This is a continuation of our information series.
Besides a number of social problems and loss of privileges at the local level, if you are convicted of Domestic Violence you will also face Federal Penalties.
1. Firearms and ammunition: You can never for the rest of your life legally, own, be in possession of, or in the vicinity of any firearm or ammunition 18 U.S.C. § 922(g)(9). For example, if you are in a car and there is a single bullet or shell in the car you are guilty of a federal felony with a mandatory 5 to 10 year sentence. This is true whether you are given a deferred or adjudicated sentence as those are still convictions under federal law.
Obviously you can never again get a hunting license but the law bars you from even being in a hunting camp with other armed hunters. Gun collections are also denied, nor can you be in a home with guns or ammunition present.
Note that cartridges used in nail guns are ammunition so that you cannot work many construction jobs. Exploration for and exploitation of minerals, e.g., oil, gas, mining, will be excluded as well. You will also be barred from interstate transport of hazardous materials as well. And this summary of federally excluded activities is by no means exhaustive.
2. Security clearance: You will not be able to obtain a security clearance and may well lose any current clearance you have. That will bar you from working on any government facility or military base in any position, e.g., construction or food contractor, where sensitive or classified material or equipment is present.
3. Government employment: You probably cannot hold any government job and may lose any current federal job you have. That is especially true if you are in a position that requires you to carry a weapon or handle or transport ammunition, explosives, or other hazardous materials, or that requires a security clearance.
4. Military: You will be discharged from the military or not allowed to reenlist.
Note that we have also encountered cases where a serviceman was not allowed to reenlist because his wife was convicted of domestic violence.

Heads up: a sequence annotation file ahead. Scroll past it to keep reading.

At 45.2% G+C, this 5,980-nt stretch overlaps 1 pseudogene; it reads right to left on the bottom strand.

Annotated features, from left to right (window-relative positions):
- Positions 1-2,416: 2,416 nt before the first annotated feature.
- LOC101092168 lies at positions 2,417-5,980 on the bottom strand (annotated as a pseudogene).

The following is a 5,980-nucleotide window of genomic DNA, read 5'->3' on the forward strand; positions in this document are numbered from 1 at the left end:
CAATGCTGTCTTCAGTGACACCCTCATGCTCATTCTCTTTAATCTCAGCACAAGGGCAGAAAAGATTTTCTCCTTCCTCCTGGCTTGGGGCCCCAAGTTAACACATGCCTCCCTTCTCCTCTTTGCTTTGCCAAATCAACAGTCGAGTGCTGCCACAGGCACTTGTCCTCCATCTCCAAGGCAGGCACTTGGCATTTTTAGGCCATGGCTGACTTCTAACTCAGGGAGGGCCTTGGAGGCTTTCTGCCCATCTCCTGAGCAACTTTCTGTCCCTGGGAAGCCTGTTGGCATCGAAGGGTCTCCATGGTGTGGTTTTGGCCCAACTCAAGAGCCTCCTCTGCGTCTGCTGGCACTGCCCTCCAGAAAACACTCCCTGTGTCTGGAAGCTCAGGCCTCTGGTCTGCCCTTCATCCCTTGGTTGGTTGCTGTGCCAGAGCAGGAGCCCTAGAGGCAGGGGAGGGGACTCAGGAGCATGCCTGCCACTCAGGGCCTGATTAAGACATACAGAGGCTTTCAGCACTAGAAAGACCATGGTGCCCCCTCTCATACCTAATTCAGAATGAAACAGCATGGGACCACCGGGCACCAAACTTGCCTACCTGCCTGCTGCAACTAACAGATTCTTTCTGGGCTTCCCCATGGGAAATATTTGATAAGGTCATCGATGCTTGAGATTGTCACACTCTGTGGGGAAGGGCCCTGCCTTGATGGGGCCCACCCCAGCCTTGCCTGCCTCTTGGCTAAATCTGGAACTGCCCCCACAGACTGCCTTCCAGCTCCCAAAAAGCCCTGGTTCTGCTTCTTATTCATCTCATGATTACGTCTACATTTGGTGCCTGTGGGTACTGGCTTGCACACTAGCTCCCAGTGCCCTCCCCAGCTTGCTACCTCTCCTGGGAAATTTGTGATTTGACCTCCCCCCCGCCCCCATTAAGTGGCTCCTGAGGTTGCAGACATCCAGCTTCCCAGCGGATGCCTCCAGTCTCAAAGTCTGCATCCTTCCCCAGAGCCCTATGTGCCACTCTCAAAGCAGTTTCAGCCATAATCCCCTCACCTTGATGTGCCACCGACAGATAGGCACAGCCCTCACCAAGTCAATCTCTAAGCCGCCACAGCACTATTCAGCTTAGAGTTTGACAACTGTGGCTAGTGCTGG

5. Uniformed Services Former Spouses Protection Act (PL 97-252, 1982): Allows state divorce courts to divide as marital property any pension earned during the concomitant marriage/service period, regardless of fault, need, or independent wealth. It also penalizes a military member for perpetrating domestic violence on his civilian spouse/dependents by revoking any retirement benefits from him and providing these benefits to his victims.
1. Deported: If you are an immigrant, in the United States on a visa, or are an illegal alien, once convicted of domestic violence you can be deported. Under a 1996 federal law, that ruling applies whether you plead guilty, no contest, plea bargain, or accept a deferred judgement. You may also face charges of aggravated deportation and be required to serve up to ten years in a federal penitentiary before being deported.
The law requiring deportation also applies to a wide range of crimes ranging from manslaughter to misdemeanor drunken driving, as well as domestic violence.
With all this in mind, it is hoped that perpetrators of domestic violence will get help to stop this abusive behavior before you get arrested and convicted.
It is also hoped, that with all these life changing penalties laid out, those who would file false charges for one reason or another, will reconsider what such false charges may do to the life of an innocent person, as they may be found guilty, depending on the king of 'fake evidence' that is presented.